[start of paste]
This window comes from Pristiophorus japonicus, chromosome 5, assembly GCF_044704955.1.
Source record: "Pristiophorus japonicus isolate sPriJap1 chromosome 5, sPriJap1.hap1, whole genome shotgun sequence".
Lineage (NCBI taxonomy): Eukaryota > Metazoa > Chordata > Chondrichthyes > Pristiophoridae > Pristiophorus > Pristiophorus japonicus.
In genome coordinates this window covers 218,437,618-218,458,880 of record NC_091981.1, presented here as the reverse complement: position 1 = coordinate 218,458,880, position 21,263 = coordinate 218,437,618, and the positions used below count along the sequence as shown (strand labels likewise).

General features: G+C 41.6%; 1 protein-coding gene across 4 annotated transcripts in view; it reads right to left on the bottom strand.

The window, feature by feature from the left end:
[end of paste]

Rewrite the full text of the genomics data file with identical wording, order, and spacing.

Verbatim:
This window comes from Pristiophorus japonicus, chromosome 5, assembly GCF_044704955.1.
Source record: "Pristiophorus japonicus isolate sPriJap1 chromosome 5, sPriJap1.hap1, whole genome shotgun sequence".
Lineage (NCBI taxonomy): Eukaryota > Metazoa > Chordata > Chondrichthyes > Pristiophoridae > Pristiophorus > Pristiophorus japonicus.
In genome coordinates this window covers 218,437,618-218,458,880 of record NC_091981.1, presented here as the reverse complement: position 1 = coordinate 218,458,880, position 21,263 = coordinate 218,437,618, and the positions used below count along the sequence as shown (strand labels likewise).

General features: G+C 41.6%; 1 protein-coding gene across 4 annotated transcripts in view; it reads right to left on the bottom strand.

The window, feature by feature from the left end: